Panmeridian: Races


The key differences between Panmeridian's illithids and others is the breeding mechanism: no sentient creature's death is necessary for an illithid to be born and reach adulthood. Illithids themselves are asexual, and have no primary nor secondary sexual characteristics. Rather, they lay eggs.

An Illithid first bears eggs around the age of 15 and every 2-10 years afterwards, based on the illithid's diet: a steady supply of sentient cerebral matter will allow a clutch every twenty-one months, whereas an Illithid living on herbivore brains will find themselves spawning only decennially. Many illithids unready to be parents will deliberately lay the eggs into extremely salty water, which causes them to go into a cryptobiotic state, ready to be awakened years later by taking them from a dry room and tossing them in the usual brackish breeding pools. Others just toss them in the bin.

Illithids lay up to nine eggs per clutch, which resemble very large frogspawn, into a pool of brackish water. After five to six weeks, the eggs grow into tadpoles, which then fight for dominance, eating one another and taking in a small amount of genetic information from the 'losers'; in any given pool, only one will survive. The consumed siblings also give the newborn nutrients to grow (supplemented by parentally-given food, particularly with small clutches), going from a stumpy-limbed squid-tadpole to what is, in effect, a newborn-sized illithid in eight months.
The illithid child will slowly gain sentience and awareness much like any child' the first sign of development is the child gaining the ability to telepathically demand feeding. Thankfully for illithid parents, the children age mentally very quickly, though their physiques of course take some more time.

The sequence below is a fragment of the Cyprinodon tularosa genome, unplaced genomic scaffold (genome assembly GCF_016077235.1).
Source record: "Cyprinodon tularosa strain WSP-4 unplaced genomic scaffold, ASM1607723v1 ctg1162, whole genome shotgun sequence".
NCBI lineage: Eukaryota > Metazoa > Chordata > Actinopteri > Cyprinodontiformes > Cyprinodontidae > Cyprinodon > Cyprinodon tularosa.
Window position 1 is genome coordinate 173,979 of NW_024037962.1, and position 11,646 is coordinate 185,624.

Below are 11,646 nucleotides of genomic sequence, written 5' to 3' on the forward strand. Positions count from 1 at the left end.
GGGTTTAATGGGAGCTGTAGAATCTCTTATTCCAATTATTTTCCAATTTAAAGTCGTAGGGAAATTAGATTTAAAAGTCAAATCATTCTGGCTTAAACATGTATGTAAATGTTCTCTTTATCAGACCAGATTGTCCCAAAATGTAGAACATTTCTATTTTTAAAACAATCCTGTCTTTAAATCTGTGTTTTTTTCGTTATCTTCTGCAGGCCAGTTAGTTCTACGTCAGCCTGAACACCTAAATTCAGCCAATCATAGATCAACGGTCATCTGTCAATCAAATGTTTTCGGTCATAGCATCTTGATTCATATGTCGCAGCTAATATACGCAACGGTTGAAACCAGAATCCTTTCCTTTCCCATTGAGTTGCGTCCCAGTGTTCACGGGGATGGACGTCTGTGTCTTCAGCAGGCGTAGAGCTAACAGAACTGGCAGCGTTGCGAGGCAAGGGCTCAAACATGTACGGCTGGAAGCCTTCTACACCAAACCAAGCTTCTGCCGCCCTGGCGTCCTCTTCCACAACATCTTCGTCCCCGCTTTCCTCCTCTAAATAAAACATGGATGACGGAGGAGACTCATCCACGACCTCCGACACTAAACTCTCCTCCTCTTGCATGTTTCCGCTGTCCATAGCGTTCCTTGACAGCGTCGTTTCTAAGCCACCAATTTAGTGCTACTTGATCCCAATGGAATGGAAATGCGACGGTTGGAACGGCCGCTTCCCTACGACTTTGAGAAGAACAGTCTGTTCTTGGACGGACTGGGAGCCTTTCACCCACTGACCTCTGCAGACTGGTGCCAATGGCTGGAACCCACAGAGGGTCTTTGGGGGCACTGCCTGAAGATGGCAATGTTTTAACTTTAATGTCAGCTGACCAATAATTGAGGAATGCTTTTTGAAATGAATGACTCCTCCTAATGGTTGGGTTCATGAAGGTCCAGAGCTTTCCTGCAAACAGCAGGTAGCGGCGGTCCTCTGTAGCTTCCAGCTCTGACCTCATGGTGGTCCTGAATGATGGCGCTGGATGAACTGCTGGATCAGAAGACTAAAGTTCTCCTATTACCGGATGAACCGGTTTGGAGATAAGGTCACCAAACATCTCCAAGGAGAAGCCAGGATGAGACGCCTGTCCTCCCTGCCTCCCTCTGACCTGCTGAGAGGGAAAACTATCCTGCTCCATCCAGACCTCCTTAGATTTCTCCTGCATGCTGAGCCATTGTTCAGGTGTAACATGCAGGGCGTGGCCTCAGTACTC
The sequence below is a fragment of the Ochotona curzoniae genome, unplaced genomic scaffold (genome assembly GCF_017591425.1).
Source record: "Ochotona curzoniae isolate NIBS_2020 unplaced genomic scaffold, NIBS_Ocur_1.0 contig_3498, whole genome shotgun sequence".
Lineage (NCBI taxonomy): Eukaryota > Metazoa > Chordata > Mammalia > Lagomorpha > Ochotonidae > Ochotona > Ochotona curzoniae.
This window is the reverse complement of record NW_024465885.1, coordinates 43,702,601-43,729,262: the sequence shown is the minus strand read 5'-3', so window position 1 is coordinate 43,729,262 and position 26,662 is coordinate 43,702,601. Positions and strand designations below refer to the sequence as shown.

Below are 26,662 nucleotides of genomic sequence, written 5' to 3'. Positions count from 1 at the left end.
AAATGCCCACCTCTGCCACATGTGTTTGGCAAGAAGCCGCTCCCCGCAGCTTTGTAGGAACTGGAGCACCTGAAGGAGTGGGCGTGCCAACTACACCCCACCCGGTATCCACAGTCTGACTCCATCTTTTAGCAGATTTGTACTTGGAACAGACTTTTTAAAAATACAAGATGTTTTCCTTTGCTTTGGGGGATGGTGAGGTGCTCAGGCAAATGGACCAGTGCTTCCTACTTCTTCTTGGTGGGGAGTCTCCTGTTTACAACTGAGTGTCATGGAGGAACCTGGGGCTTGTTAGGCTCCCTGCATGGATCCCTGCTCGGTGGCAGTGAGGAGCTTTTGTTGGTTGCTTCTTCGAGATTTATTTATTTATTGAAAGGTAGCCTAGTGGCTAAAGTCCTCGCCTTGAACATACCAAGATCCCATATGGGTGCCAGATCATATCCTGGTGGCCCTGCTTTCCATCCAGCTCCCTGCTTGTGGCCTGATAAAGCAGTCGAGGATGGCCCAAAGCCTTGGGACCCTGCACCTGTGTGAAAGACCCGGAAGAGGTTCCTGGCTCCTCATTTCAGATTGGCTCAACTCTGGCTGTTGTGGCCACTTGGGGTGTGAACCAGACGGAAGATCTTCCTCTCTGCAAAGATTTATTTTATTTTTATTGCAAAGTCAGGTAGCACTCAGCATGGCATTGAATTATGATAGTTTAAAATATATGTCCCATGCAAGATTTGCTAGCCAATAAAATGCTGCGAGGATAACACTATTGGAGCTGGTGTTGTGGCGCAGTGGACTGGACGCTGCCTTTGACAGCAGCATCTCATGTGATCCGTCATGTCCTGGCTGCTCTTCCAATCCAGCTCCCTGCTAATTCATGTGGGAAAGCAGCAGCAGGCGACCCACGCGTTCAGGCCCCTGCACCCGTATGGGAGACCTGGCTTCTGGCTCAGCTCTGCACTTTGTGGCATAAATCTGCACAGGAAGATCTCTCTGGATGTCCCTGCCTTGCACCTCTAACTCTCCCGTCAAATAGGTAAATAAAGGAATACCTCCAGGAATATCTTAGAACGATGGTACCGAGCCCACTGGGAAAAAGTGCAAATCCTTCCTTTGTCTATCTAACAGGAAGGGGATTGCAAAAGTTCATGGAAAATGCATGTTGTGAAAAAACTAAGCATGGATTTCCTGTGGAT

Illithids eat brains, and especially enjoy intelligent brains: these also benefit their young and improve fertility. All these factors mean illithids are often found in either their own societies, or those that somehow permit them to consume sentient brains.
Surprisingly to many, illithids are, in fact, as much social creatures as humans, enjoying the company of others and deliberately seeking out those of races they've never before encountered. This- and an unfounded reputation for sadism- comes from a natural curiosity towards the minds, mindsets and thoughts of other sentient creatures. Of course, there are a few isolationists, particularly in the societies where illithids are not so much include as tolerated.
Because of the massive dangerousness of the race, illithids tend to be either subjugated and controlled in the societies in which they live- or very much in power. This often leads to a superiority complex in many illithids, and the egomaniac illithid exists as a stereotype for good reason.

When an illithid realizes it is bearing eggs, it will generally seek out those who share their good fortune to share a spawning pool, both for genetic diversity, and for the excuse for a display of genetic dominance; parents in some cultures will even place bets on the survival of their young in the spawning pools.
Illithids are not doting parents, but nor do they generally abandon their young once sentient. Illithid children can expect feeding, clothing, disciplining, protecting and educating: however, comforting, praise, treating, entertaining and even conversation generally have to be sought after, and most illithid parents seem to take parenting as a solemn duty rather than a joyous choice. Well, at least they don't need potty-training.

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